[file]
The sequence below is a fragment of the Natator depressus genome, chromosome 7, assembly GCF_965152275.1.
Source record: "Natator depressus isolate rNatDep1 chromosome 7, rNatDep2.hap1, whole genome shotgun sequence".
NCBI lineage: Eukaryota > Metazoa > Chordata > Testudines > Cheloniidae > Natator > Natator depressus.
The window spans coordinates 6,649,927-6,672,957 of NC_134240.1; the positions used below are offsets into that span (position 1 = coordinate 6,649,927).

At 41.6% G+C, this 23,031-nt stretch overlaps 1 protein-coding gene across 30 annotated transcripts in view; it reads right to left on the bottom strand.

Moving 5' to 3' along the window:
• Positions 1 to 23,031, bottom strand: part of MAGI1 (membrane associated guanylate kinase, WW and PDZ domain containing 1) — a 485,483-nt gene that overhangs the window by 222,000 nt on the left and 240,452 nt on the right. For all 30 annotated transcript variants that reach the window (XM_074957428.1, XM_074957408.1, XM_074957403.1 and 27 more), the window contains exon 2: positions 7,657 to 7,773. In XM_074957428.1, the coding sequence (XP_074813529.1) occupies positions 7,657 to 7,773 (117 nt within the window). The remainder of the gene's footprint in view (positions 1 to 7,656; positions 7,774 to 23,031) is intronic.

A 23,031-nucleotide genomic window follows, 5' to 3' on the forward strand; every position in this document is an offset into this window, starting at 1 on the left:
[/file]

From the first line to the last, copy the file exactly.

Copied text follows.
The sequence below is a fragment of the Natator depressus genome, chromosome 7, assembly GCF_965152275.1.
Source record: "Natator depressus isolate rNatDep1 chromosome 7, rNatDep2.hap1, whole genome shotgun sequence".
NCBI lineage: Eukaryota > Metazoa > Chordata > Testudines > Cheloniidae > Natator > Natator depressus.
The window spans coordinates 6,649,927-6,672,957 of NC_134240.1; the positions used below are offsets into that span (position 1 = coordinate 6,649,927).

At 41.6% G+C, this 23,031-nt stretch overlaps 1 protein-coding gene across 30 annotated transcripts in view; it reads right to left on the bottom strand.

Moving 5' to 3' along the window:
• Positions 1 to 23,031, bottom strand: part of MAGI1 (membrane associated guanylate kinase, WW and PDZ domain containing 1) — a 485,483-nt gene that overhangs the window by 222,000 nt on the left and 240,452 nt on the right. For all 30 annotated transcript variants that reach the window (XM_074957428.1, XM_074957408.1, XM_074957403.1 and 27 more), the window contains exon 2: positions 7,657 to 7,773. In XM_074957428.1, the coding sequence (XP_074813529.1) occupies positions 7,657 to 7,773 (117 nt within the window). The remainder of the gene's footprint in view (positions 1 to 7,656; positions 7,774 to 23,031) is intronic.

A 23,031-nucleotide genomic window follows, 5' to 3' on the forward strand; every position in this document is an offset into this window, starting at 1 on the left: